Lifestyle & Belief

Delhi's water woes and a message for India: Stop whining.


The portrait of an Hindu Sadhu or holy man is seen on a dry lake in Noida, on the outskirts of New Delhi on April 20, 2010. India, with its 1.2 billion citizens, faces challenges from rapid urbanisation and industrialisation, such as pollution, sanitation and water supply, as well as degradation of forests and agricultural lands, and is already the world's fifth largest carbon emitter despite a low per capita share.



Delhi is undergoing a water crisis this month, as neighboring states have decided to cut us off. More power to them, I say. But, then, I haven't run out of water yet.

In fact, my Delhi Development Authority "colony" spills hundreds of gallons into the drains every morning because nobody can be bothered to turn off the pumps. (In India's capital, we get water for an hour or so a day, and pump our supply up to tanks on the roof).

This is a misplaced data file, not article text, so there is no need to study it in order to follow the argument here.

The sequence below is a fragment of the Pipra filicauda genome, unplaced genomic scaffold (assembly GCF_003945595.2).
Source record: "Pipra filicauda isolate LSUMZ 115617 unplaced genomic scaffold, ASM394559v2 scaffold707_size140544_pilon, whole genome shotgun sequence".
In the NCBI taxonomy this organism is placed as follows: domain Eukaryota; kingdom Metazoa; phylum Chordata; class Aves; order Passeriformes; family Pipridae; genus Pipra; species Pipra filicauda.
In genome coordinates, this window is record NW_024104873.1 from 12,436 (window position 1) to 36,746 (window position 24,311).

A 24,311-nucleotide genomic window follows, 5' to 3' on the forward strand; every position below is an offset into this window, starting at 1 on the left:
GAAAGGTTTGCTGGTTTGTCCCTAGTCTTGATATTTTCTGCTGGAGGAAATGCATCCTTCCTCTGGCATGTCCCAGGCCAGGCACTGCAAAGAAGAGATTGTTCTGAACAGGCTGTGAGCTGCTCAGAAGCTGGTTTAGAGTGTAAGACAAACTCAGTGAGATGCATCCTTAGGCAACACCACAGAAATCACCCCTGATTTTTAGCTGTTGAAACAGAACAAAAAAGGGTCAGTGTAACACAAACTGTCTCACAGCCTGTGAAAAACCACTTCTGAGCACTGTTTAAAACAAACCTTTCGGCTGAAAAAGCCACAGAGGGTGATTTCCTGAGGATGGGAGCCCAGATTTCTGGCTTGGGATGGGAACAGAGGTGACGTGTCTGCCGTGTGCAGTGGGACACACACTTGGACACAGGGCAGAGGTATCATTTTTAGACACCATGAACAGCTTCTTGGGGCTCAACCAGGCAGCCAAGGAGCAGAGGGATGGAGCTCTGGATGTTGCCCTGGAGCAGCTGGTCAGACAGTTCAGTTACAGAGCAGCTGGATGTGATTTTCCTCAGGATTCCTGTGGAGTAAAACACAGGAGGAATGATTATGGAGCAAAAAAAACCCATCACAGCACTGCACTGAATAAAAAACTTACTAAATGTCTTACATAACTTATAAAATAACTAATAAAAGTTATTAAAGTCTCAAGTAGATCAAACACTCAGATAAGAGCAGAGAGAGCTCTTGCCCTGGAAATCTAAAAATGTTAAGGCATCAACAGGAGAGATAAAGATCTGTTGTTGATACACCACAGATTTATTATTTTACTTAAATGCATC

That's the way things go here, though, as Jay Mazoomdaar points out in a great article in this week's Tehelka.  The rich get richer, and when anybody suggests they ought to cut back on something -- emissions, water consumption, maid-beating -- they start whining about how poor India is.  (Full disclosure: I'm as guilty of this as anybody, apart from the maid-beating).

"India's biggest lies hide behind its per capita figures," Mazoomdaar writes. "Our average income is $1,219 (approximately 68,300) and we are ranked 142nd in the world. But with 55 billionaires, we also stand fourth in the list of the countries boasting the world’s richest individuals. Between these two true figures, two-thirds of us live on less than half a dollar a day and nearly half our children are malnourished."

"The per capita ‘lies’ help fight our cases at various development or earth summits where we press ‘our’ growth prerogative and bandy ‘our’ low carbon footprint. But the deception is fast catching up with us at home. While governments may soon have to grapple with the political cost of institutionalising inequality, the environmental, and thereby human, cost of it is already being borne by us."

What's the upshot?  In Delhi, the poor get as little as 15 liters of water a day (a bit less than 4 gallons), while folks like me, who get 400 liters (100 gallons), are using drinking water to wash their cars and fill their swimming pools.